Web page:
(Photo: Liquid Church)
Why does Harold Camping still have a platform at Family Radio and why are his theories about the end of the world, the Rapture and the return of Jesus Christ still popular among some Christians even though the 90-year-old "student of the Bible" has been wrong, repeatedly?
According to Tim Lucas, lead pastor of Liquid Church in Morristown, N.J., natural disasters, global unrest and economic turmoil often prompt believers to question if the end is nigh. Lucas cautions, however, that as such events unfold and prophetic claims are made, Christians need to remember three key things when it comes to evaluating "prophecies" made by people like Camping.
The first of three key questions believers should ask themselves when it comes to evaluating people like Camping who claim to have special knowledge about the end times, Lucas says, is if the individual is "smarter than Jesus."
Lucas recently preached a message on this very topic after questions about Camping's rapture date continually came upon in his congregation.
In an email to The Christian Post, the Liquid Church lead pastor explained, "The red flag with folks like Camping is that – no matter how well-intentioned and sincere they may be – their obsession with specific dates and times is directly at odds with Jesus' own words on the matter."
Noting Matthew 24:36, the N.J. minister said, "Concerning His return and the Day of Judgment, Jesus flatly stated: 'No one knows about that day or hour, not even the angels in heaven, nor the Son, but only the Father.'"
Based on Matthew 24:36 and 44, Christians can be absolutely sure that any "prophesied" date, such as May 21, Oct. 21 or Dec. 12, 2012, will not be the day of Christ's return, he insisted.
Camping counters critics who point to the Bible passages referenced above by insisting that, beginning with creation, which supposedly dates to 11,013 B.C., it is indeed possible to pinpoint an exact date when it comes to Christ's return because God has opened up the Scriptures to believers.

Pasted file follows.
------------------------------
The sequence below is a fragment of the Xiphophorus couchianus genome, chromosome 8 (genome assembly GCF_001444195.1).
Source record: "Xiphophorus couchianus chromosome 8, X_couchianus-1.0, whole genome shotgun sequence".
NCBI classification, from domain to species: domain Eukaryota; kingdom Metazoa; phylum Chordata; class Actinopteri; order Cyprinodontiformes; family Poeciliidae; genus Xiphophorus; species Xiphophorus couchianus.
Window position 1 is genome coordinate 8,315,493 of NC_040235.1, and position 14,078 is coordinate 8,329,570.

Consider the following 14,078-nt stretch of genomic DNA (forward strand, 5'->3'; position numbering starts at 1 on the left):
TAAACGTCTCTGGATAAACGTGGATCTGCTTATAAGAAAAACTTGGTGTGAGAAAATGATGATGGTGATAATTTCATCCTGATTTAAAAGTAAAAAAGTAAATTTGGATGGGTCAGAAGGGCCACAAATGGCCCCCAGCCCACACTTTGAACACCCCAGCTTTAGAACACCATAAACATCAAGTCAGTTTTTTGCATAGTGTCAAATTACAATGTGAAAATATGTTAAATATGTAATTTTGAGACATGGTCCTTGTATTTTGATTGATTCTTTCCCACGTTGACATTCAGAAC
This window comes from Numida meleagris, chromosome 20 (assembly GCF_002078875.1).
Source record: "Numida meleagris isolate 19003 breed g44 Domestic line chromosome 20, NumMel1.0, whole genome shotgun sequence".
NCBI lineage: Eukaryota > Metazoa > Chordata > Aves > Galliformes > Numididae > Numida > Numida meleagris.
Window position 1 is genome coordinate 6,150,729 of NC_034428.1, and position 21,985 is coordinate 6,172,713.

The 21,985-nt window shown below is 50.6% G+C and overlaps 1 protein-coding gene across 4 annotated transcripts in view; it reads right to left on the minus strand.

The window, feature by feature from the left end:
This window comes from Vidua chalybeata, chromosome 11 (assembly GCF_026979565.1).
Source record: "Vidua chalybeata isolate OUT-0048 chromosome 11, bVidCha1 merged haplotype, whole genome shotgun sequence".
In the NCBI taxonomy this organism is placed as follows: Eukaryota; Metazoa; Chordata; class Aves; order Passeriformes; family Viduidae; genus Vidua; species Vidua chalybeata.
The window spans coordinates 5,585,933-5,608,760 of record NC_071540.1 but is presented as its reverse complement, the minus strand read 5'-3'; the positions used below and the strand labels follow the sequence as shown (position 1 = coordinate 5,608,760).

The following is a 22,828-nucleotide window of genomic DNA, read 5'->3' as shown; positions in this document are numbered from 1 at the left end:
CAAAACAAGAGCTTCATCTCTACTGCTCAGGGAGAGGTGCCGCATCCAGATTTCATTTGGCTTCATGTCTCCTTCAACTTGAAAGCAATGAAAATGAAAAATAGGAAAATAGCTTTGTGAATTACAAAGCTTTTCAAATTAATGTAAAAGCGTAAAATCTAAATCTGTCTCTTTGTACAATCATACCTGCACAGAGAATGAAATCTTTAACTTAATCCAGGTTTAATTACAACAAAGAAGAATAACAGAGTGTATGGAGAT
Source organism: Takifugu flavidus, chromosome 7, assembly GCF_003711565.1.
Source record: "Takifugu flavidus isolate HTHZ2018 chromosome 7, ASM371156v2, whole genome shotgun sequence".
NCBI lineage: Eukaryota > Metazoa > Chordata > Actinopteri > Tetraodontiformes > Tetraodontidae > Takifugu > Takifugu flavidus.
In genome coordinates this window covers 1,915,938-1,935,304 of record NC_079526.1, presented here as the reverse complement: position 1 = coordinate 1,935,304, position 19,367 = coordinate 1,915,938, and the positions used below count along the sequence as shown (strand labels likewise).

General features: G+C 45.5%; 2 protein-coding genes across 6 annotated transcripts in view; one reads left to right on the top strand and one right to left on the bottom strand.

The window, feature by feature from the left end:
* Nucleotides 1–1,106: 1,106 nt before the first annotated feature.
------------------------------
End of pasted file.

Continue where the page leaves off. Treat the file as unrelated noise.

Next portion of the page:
Lucas warned, "That is dangerous territory and should raise flags for any Christian who takes Jesus' words literally. By claiming to have 'cracked the code' or unlocked the 'secrets of Scripture,' they inadvertently elevate their own knowledge above the mind of Christ Himself!"
A second point Lucas told CP that he touched on in his sermon was the issue of "birth pangs" and how Christians have a tendency to hype "modern calamities" to the point of generating "fear in the nonbelieving world."
Lucas said that if believers read Matthew 24:6-8 in context, where Jesus speaks of "wars and rumors of wars" and "famines and earthquakes" being the "beginning of birth pains," they will realize that Christ is describing "signs of 'New Life'... not the 'End of Days!' "
"I tell our people to imagine they're in a hospital and hear screams coming from down the hall. It makes a world of difference if the sign over the door reads 'Maternity' rather than 'Oncology' doesn't it?" Lucas noted.
He added, "In Jesus' mind, all this global turbulence is about birth – not death! The Kingdom of God is on its way and Jesus is in the process of making all things new, according to Revelation. This is reason for hope – not hand-wringing!"
Finally, Lucas said, instead of trying to predict Christ's return, believers should be preparing for his return. Instead of becoming fixated on escaping the world, Christians seek ways to "engage this present world."
"We're to do what Jesus did when He came to Earth the first time: heal the sick; feed the hungry; care for the poor. Reach out with love and compassion to serve those in need, just as Jesus did," the pastor said. "We’re to prepare the world for Jesus' return by loving our neighbors … not scaring them with doomsday predictions."
According to Camping's Family Radio website, "The whole world, with the exception of those who are presently saved (the elect), are under the judgment of God, and will be annihilated together with the whole physical world on October 21, 2011."
Making such decisive statements about God's judgment and annihilation of unbelievers does not help to "truly engage a hurting world that is cynical and suspicious of 'fear-mongering' evangelism,” Lucas said.